Manenberg Peer Mediation Training Report
April’s arrival marked our exciting launch of the Peer Mediators Program for the three secondary schools of Manenberg (Phoenix, Manenberg, and Silverstream). The program got underway, after a year of preparation, with a 4-day training held at the beautiful La Bri Olive Farm and Holiday Venue in Franschhoek.
This innovative program brings students together from the three schools for the purposes of cross-community learning, relationship-building, and support as mediation begins. They have similar issues related to gang violence that spill onto the campuses. SADRA’s program gives them a foundational understanding of the nature of conflict as well as empowering them with practical skills and confidence for resolving conflicts non-violently.
Prior to coming together, some students were nervous to meet those from other schools. Overcoming this barrier and providing them with a way to build relationships in a safe space was important. By the end of the 2nd day, attitudes were changing – crossed arms gave way to hugs and laughter; school boundaries evaporated.
Our goal was to have 15 students from each school with an even mix of genders, and students young enough to help with the continuation of the program. We ended up with 37, having a harder time attracting boys to the program. In the end we had 30% boys, 70% girls, with 57% of the participants coming from Silverstream. Two-thirds of the students speak Afrikaans at home, and most are from a Muslim background.
Each day included many hours devoted to conflict understanding and the skills needed for non-violent conflict resolution, such as active listening, paraphrasing and negotiation. These skills were practised in numerous role play scenarios of situations familiar to them from school or family, and they practiced in every role. Group games were used for recreation, team-building and learning, and daily activities broke up the lesson times.
A big hit was the mosaic craft project led by employees of Douglas Jones Mosaics in Cape Town, who also donated all materials. The youth were shown how to make mosaic art on panels and pots using glass or ceramic tiles. Some of these projects were spectacular, and many presents for mothers and schools were made. Sitting with a table of young women, I discovered each one had a story of losing an immediate family member to a premature death – accidents, violence – all shared while patiently gluing tiles as we sat elbow to elbow.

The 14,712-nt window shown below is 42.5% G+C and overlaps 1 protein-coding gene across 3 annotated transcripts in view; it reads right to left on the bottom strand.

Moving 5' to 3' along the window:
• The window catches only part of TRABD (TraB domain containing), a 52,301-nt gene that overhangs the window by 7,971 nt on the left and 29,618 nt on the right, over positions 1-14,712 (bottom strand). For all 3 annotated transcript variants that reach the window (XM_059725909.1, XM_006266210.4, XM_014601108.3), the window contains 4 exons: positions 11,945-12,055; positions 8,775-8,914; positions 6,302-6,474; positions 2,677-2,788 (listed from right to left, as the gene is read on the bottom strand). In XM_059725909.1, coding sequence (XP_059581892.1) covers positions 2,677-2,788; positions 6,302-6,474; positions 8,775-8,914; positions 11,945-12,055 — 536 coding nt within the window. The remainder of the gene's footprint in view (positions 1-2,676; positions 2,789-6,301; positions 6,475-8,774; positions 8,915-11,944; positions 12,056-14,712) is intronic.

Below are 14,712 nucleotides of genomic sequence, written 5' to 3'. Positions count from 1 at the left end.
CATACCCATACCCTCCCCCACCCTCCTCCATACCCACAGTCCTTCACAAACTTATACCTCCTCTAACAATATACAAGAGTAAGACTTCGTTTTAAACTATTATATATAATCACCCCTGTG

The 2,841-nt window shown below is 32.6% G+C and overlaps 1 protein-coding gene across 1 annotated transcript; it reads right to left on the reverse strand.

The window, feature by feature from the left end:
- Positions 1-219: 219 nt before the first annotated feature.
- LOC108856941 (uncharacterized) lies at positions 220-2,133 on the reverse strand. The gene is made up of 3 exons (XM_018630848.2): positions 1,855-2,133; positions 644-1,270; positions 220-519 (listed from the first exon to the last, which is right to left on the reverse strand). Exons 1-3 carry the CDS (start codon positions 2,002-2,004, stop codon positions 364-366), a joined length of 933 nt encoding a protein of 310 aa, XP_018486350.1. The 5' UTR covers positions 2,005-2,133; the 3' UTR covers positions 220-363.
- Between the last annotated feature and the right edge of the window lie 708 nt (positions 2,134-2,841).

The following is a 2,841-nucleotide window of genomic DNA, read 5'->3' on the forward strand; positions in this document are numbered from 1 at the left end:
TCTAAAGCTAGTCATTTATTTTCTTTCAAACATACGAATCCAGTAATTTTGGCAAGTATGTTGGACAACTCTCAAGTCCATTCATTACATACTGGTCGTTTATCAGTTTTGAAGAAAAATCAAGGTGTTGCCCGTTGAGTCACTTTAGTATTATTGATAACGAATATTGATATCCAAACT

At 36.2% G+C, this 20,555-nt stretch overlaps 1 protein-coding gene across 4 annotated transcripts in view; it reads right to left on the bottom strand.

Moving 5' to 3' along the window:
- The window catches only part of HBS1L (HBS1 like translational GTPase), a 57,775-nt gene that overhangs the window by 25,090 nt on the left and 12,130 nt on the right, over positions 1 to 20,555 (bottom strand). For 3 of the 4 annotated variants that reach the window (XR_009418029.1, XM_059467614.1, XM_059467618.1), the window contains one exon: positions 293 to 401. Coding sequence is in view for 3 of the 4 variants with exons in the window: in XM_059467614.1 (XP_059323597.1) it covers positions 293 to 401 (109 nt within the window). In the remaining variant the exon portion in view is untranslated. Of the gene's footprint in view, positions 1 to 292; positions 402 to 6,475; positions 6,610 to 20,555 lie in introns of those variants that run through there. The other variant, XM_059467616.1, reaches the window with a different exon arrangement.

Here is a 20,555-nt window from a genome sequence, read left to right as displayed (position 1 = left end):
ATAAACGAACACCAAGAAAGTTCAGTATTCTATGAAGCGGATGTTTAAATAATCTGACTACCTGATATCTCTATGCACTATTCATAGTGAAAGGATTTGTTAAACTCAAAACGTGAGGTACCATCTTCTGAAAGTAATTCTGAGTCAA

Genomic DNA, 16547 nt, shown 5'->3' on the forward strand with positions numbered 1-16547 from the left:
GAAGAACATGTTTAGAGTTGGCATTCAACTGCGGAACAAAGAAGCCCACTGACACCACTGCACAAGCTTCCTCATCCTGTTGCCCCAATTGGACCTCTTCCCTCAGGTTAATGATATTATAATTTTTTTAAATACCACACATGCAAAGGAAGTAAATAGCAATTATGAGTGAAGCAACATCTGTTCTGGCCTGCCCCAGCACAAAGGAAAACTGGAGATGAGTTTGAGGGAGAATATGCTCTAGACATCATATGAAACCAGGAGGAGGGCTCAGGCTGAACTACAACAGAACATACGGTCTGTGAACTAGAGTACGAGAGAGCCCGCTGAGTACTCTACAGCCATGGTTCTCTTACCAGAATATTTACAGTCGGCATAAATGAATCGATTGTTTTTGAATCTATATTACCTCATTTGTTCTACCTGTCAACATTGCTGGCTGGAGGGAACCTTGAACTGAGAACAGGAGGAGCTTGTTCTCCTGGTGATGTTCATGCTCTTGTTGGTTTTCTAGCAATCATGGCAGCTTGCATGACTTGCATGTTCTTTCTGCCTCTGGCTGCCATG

While this farm was only an hour from their suburb of Cape Town, the youth had never been out this far, and were at first both squirrely and uncomfortable being outside. After getting through first day squabbles about dorm beds and hidden cigarettes, we got them moving. There were daily elective activities including a 7km hike to the reservoir, a tour of the olive farm, sports (soccer and netball) and more mosaics.
“What’s that smell?” The youth I was walking with through the wooded area asked with crumpled noses. “That is the smell of decaying leaves,” I responded, “where I used to live, in Seattle, we have this smell most of the year and I know it well.” Eyes wide, they poked under rocks, admired flowers, and jumped at imaginary snakes for the first time in their lives.
But the biggest transformations came from working with the material. Nearly half the students started our workshop saying conflict is a negative thing and trying to avoid it at all costs. Then they learned how to analyse it, how to speak to it, how to contribute positively to resolve it, and their excitement was tangible. Shy girls found their voices; bossy girls learned to give others space. In exit evaluations, a quarter of the students voluntarily mentioned having gained self-confidence; one third of the boys specifically said they learned how to communicate and listen.
On the final day it was very exciting to witness their enthusiasm and ability to implement mediation. All of them left believing they can use Peer Mediation and help others resolve conflicts.
We will continue to meet with the youth weekly until they are ready to mediate on their own, and we expect to certify them by the end of May.
These Silverstream Secondary School girls gave quote-worthy statements summing up their experience of the training.
Shenay Botman: “I will walk with the key of a problem solver.”
– written by Kathryn Smith Derksen, photos by Dan Smith Derksen